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Arctic Cat buys back all of its shares from Suzuki

December 28, 2011
Filed under Features, News

Arctic Cat Inc. announced in a press release on Wednesday that it has purchased all of Suzuki Motor Corporation’s approximately 6.1 million shares of Arctic Cat Class B common stock for a purchase price of $79.3 million.

The stock buyback reduces Arctic Cat’s outstanding shares from 18.4 million to 12.3 million, increasing non-Suzuki shareholders’ ownership of outstanding common shares by approximately 33 percent, and leaves Arctic Cat’s public share float unchanged. Arctic Cat funded this purchase with existing cash on its balance sheet. The company expects to end its 2012 fiscal year with more than $60 million in cash and no debt, after deducting cash used for the share purchase from Suzuki.

“Based on our current cash position and ongoing cash generation, we feel comfortable with this share purchase and believe it provides great value to our remaining shareholders,” Arctic Cat president and CEO Claude Jordan said. “Suzuki has been a major shareholder since 1988 and a valued engine supplier for the Arctic Cat brand since 1976. We have benefited significantly from this long-standing relationship. Although Suzuki will no longer have an ownership stake in Arctic Cat, we look forward to continuing to purchase snowmobile engines for the next two model years, in addition to having Suzuki supply Arctic Cat with snowmobile engine parts to service existing engines after that time.”

As previously announced on June 10, 2010, Suzuki will supply snowmobile engines to Arctic Cat through the 2014 model year, as well as engine parts to service existing engines. Arctic Cat will move snowmobile engine manufacturing to its St. Cloud, Minn., facility, where the company has manufactured ATV engines since 2007.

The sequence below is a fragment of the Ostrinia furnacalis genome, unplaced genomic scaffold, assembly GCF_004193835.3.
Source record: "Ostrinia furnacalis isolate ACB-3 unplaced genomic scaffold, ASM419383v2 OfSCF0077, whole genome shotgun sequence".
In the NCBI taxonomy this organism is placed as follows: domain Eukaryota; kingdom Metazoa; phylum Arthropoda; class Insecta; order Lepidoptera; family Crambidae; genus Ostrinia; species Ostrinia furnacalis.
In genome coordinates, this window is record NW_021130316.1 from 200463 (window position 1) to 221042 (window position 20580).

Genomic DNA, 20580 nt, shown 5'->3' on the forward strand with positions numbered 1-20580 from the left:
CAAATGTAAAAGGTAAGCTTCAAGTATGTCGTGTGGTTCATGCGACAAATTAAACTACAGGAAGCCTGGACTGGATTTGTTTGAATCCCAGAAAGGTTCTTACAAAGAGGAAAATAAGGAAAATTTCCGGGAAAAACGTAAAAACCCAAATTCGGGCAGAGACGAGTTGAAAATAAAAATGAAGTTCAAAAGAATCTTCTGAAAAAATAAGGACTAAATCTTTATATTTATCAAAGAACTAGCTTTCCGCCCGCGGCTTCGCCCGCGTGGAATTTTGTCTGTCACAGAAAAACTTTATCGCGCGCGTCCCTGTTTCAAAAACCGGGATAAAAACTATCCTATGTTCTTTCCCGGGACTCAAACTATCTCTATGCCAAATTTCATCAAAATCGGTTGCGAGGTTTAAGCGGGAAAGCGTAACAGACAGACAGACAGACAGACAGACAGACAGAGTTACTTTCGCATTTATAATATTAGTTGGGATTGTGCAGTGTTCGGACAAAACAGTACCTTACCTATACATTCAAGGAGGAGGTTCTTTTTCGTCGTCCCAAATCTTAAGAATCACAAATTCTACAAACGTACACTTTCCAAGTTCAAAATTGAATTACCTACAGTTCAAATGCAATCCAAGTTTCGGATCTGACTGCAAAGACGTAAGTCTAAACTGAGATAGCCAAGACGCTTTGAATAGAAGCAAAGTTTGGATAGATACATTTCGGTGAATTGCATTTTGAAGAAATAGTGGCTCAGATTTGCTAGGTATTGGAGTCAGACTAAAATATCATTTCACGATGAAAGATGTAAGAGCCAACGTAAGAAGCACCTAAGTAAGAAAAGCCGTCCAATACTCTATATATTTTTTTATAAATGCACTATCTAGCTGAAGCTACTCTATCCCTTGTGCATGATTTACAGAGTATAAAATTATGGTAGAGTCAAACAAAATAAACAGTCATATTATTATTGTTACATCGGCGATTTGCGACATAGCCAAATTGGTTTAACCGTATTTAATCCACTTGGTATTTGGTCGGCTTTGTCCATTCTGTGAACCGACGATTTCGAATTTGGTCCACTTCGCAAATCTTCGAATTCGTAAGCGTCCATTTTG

In conjunction with the buyback of all of Suzuki’s Class B Arctic Cat shares, Suzuki’s representative has resigned from Arctic Cat’s board of directors, effective immediately. This is a position granted Suzuki as part of its ownership of the Class B shares, does not continue following the buyback and brings the total number on Arctic Cat’s board to seven, the majority of which are independent directors.

Analysts Craig Kennison of Robert W. Baird & Co. and Mark E. Smith of Feltl and Co. provided Powersports Business with research notes shortly after the announcements.

Kennison’s report, “Hello Kitty! Suzuki Sells Stake at Discount,” offers that “Arctic Cat paid $13/share (32% discount to the closing price on Tuesday), to acquire 33% of shares outstanding.” Kennison goes on to write that Baird “had identified a Suzuki transaction as a major catalyst for the stock, which has been performing well under the leadership of new CEO Claude Jordan. Arctic Cat is building around innovative products, lean inventory, operational excellence, and a sound balance sheet.”

Smith reports that the “shares were purchased at a very attractive price. … We think the purchase was a great use of cash as current shareholders now own approximately 33% more of the company with float unchanged and the company’s balance sheet still in a strong position.”

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